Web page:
“One cannot imagine a world in which there is nothing but language and speech,
but one can imagine a world where there is nothing but silence.’
~Max Picard, The World of Silence, p. 17
It’s early Christmas morn. Silence. Dark throughout the house. Outside the slow crunch of four tires atop the fresh, soft, white snow. The only sound.
I love this quiet moment.
After the music, the lights, the pageantry, the message, the welcome, the community – this is the time of shekhinah, of the sacrament of the present moment. Of oneness and peace. Of emptiness and fullness.
For some this year, and perhaps every year, it’s also Christmas mourn. A difficult time of year. Of loss. For others, Christmastime is more’n the rest of the year put together. A time of overflowing. Of joy.
As life changes, next year those roles might be reversed.
But really, don’t those three reside in each of us all the time? Perhaps at different times – in the year, in our lives – one or the other rises to the top of our awareness.
All I know is that in a little while my house, our home, will be awake, filled with people and pups I love. Others we love will be in communion with us across the miles. It will be a day filled with treasure that kings and queens, the rich and the powerful might never have. Or might, and in full measure. I pray so. And for those in every circumstance.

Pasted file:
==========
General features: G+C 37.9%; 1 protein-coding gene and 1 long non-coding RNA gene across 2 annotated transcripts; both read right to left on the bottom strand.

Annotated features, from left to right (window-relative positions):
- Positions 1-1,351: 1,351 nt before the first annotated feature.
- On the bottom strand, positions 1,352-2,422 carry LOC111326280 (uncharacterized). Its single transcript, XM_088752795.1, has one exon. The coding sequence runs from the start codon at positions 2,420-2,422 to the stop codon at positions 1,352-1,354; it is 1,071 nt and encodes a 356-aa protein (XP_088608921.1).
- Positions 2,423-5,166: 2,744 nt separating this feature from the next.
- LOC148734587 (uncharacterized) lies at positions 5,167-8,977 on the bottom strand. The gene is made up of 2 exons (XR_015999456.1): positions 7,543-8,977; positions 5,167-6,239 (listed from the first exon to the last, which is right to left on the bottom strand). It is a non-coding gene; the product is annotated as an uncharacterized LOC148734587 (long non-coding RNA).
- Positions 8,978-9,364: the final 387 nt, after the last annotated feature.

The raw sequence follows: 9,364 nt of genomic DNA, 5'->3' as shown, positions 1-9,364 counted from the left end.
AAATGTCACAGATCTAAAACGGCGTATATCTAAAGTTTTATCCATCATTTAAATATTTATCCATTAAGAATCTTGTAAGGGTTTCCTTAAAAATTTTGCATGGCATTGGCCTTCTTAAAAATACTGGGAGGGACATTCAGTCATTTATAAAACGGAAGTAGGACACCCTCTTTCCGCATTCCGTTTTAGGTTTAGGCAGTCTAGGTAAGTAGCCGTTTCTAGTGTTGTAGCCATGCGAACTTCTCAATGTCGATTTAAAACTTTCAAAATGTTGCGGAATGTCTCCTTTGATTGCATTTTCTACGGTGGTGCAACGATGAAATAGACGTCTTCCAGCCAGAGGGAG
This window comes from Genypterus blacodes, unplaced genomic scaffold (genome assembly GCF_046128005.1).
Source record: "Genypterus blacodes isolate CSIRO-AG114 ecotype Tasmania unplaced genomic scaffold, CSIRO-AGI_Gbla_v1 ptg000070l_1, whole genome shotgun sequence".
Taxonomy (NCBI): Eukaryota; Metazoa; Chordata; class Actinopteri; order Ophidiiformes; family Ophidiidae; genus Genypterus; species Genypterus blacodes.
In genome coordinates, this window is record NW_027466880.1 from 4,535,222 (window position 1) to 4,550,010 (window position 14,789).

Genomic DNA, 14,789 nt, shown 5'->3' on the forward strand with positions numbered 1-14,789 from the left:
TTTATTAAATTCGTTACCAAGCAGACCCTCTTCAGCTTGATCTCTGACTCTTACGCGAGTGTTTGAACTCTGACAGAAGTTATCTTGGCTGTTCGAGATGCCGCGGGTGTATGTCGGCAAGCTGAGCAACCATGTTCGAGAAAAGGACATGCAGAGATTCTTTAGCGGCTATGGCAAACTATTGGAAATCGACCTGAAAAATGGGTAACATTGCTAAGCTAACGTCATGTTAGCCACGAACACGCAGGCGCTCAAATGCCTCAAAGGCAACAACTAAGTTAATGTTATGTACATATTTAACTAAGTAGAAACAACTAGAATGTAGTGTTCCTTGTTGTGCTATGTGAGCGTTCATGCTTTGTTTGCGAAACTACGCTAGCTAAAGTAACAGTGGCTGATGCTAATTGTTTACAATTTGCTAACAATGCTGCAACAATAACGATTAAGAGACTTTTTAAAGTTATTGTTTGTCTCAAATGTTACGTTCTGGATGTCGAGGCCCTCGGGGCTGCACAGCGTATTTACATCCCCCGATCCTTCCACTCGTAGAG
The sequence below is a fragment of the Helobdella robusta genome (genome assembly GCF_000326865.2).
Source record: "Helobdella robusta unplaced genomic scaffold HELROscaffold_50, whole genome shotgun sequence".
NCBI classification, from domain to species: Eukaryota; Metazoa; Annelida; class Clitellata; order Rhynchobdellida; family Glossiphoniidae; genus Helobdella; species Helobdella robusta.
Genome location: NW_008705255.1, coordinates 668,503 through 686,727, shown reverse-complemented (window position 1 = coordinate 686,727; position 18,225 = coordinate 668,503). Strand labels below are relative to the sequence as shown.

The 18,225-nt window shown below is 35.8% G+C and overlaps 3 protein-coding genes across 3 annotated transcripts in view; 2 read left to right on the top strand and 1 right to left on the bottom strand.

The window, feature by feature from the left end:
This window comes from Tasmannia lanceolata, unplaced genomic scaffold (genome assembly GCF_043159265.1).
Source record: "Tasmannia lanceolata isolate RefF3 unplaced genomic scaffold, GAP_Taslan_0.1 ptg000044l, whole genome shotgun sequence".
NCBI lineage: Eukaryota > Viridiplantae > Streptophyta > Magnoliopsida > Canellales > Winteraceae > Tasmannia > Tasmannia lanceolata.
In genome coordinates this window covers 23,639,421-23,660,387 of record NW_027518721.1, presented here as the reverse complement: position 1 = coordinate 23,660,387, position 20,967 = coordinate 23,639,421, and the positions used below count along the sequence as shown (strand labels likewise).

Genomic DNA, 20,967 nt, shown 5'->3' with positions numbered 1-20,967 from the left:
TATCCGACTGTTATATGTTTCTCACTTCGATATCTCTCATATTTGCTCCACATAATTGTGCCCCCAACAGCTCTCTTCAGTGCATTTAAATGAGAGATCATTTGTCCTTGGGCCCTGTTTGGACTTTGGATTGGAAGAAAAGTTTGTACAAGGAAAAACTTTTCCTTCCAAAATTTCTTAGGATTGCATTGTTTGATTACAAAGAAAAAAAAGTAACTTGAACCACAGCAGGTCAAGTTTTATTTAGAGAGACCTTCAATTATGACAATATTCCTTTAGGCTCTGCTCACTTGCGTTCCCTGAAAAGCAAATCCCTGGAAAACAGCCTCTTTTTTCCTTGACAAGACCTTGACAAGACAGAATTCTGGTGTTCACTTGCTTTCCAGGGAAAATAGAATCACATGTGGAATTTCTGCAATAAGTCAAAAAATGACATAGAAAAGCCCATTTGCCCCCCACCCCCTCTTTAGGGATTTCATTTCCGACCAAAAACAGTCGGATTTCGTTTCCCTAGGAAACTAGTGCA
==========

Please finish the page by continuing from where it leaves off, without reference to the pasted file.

Morn, mourn, and more’n – time, emptiness, and abundance – inhabit each moment, regardless of season or day. It is so evident today, but no differently than every other, quotidian, exceptionally normal, normally exceptional day.
If we’ll pay attention.
We here at the Profound Bartender (I love this phrase David), are so honored to have you sit down with us at the bar from time to time. As my brother said earlier today, it’s such a pleasure for us to work together on this little blog. There is the “conceit”, as he said, that we have anything interesting or important to say (fortunately, I have him to carry me so I just don’t worry about it), but it’s just too much fun not to give it a try.
You pour more into us than we could ever pour into any mug.
“…the Shekhinah, the presence and immanence of God in the whole of creation.
It is the point where man, in attaining the deepest understanding of his own self,
becomes aware of the presence of God in the whole of creation.”
~Gershom Scholem, Major trends in Jewish mysticism. p. 216.
Picard, M. (2002). The world of silence (Reprint ed.). Wichita, Kan.: Eighth Day Press.
Scholem, G. (1995). Major trends in Jewish mysticism. New York: Schocken Books.